TOKYO, Japan -- PangeaSeed, a Japan-based nonprofit conservation organization, is kicking off its inaugural Philippine shark study tour 26 March ‐10 April 2011. PangeaSeed in collaboration with the World Wildlife Fund (WWF) Philippines and the Thresher Shark Research and Conservation Project will host a not‐for‐profit international research expedition and cross‐culture exchange. The event will aid in the gathering of information and ideas through community outreach and awareness activities to educate and develop a better understanding on the global need to protect sharks and our oceans.
With 70‐100 million sharks slaughtered each year to satisfy the global demand for shark fin soup, considered an Asian delicacy, the expedition will focus on shark preservation and conservation. The United Nations released a report in the spring of 2010 stating that if the mass harvest of sharks continues, global shark populations will disappear in the next ten to twenty years. It is known that sharks now represent the largest number of threatened marine animals on the International Union for the Conservation of Nature (IUCN) Red List of threatened species. Furthermore, as an apex predator, sharks play one of the most important roles balancing the delicate ocean ecosystem. Today, over 1 billion people on the planet depend on the oceans as their main source of food and income – if that source disappears, imagine the problems we'll face.
Tokyo‐based PangeaSeed is a non‐profit organization dedicated to educating and raising international understanding of the plight of sharks. PangeaSeed is the first and only organization in Japan to raise public awareness regarding shark conservation and preservation. "In collaboration with the World Wildlife Fund (WWF) in Donsol and the Thresher Shark Research and Conservation Project in Malapascua, our organization will host an international ecological awareness study tour in two parts 26 March ‐10 April, said Tre' L. Packard, PangeaSeed managing director. "This pioneering tour is the first of its kind for Japan. With the kind and generous support of our sponsors including Aqua Lung scuba gear, Oxford Suites Makati, Reef surf wear and renowned artist Brad Klausen, our group will continue its goal to break down the misconceptions of sharks and help to redirect attention to the urgent environmental needs surrounding our oceans."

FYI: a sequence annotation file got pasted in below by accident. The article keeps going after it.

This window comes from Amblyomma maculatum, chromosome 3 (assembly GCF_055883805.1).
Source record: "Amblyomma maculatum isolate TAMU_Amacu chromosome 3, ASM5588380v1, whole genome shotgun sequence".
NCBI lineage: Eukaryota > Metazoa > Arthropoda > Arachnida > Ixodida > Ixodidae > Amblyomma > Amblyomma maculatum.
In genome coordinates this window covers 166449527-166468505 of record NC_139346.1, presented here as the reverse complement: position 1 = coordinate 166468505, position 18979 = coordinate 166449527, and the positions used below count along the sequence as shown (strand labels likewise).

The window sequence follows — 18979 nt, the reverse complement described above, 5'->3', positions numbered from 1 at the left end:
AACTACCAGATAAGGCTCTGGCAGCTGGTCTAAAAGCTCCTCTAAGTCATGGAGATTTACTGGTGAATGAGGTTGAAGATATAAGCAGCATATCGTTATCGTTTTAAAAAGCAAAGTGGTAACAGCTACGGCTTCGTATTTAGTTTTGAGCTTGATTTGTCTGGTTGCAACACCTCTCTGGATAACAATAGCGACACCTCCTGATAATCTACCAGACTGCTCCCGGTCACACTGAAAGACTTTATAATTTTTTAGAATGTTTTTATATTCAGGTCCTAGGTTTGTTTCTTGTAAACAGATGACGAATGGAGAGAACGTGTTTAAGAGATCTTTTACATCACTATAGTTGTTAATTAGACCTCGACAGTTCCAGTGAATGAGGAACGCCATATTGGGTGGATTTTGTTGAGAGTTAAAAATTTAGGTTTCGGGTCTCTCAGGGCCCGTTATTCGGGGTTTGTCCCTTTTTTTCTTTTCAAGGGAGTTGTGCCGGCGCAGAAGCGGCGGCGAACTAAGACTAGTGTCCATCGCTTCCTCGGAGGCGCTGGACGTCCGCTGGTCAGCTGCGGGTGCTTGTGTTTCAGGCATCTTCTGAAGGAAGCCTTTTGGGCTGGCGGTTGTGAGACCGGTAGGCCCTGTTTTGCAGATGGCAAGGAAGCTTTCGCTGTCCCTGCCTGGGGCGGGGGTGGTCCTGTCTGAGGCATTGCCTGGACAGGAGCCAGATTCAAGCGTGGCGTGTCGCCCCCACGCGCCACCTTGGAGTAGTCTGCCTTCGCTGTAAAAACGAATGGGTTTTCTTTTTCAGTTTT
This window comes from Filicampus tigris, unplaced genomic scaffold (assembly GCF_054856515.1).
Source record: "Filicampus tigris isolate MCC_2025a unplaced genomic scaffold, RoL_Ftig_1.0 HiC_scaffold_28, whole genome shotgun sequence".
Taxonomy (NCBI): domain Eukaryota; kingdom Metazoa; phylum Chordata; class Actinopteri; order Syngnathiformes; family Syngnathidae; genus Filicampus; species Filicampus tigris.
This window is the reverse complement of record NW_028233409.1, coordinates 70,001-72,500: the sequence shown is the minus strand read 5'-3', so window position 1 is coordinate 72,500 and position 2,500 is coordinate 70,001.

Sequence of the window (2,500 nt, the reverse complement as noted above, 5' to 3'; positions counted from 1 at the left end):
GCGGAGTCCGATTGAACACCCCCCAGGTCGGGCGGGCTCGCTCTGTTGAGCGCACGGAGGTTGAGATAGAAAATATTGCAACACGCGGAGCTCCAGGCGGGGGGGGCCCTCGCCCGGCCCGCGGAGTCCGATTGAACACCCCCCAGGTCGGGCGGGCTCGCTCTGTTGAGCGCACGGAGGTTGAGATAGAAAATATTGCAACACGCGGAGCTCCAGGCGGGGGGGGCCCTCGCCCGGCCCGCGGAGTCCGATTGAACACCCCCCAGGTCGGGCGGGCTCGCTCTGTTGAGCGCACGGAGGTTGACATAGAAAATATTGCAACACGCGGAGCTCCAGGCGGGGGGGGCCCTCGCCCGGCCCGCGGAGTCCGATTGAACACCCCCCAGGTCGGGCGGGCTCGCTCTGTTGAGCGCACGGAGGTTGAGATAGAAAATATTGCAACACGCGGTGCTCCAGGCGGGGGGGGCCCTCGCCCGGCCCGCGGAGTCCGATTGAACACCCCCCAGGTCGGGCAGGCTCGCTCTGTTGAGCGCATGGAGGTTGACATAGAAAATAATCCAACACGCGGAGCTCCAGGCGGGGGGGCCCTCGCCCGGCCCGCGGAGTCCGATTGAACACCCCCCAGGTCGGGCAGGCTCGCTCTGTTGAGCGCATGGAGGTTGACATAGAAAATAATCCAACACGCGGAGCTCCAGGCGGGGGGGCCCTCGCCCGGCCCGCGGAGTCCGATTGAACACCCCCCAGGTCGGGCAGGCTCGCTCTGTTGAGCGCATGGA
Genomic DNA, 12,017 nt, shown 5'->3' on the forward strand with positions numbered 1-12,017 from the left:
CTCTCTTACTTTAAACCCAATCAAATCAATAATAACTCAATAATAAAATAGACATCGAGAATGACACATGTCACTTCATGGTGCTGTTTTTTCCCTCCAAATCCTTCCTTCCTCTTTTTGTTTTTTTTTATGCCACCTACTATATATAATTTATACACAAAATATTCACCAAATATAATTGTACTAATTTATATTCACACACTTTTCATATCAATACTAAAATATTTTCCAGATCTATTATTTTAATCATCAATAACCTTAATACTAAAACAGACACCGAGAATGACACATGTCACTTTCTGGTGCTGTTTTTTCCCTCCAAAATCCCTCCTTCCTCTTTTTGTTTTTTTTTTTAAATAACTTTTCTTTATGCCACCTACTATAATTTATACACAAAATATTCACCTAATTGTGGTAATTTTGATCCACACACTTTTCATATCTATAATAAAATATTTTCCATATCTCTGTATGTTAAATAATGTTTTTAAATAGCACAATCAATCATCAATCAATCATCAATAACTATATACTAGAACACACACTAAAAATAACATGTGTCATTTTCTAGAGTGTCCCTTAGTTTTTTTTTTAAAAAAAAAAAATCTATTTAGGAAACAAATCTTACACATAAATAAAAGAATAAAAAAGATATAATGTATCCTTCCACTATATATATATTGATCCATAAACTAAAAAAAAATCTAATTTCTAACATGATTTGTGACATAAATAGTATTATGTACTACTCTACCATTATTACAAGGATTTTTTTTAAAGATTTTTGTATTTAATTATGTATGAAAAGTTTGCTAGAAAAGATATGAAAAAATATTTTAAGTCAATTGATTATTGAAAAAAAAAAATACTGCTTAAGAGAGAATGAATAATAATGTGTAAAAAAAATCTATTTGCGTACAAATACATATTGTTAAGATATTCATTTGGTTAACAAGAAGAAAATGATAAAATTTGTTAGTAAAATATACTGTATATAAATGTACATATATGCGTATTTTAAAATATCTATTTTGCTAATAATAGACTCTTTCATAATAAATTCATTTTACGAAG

The first leg of the tour will guide a group of international attendees to assist PangeaSeed and WWF Donsol marine biologists with whale shark research and data collection. The data collected will be added to an international database shared by researchers and scientists worldwide. These efforts will help to develop a better understanding of the need to preserve and protect the threatened whale shark. Packard added, "Attendees will have the rare opportunity to be in the water with these magnificent animals and study them in their natural state." Additionally, attendees will host a number of cultural exchange events at Donsol schools to educate students on their very unique and special responsibility of whale shark conservation, ocean preservation and how it can directly benefit the local population.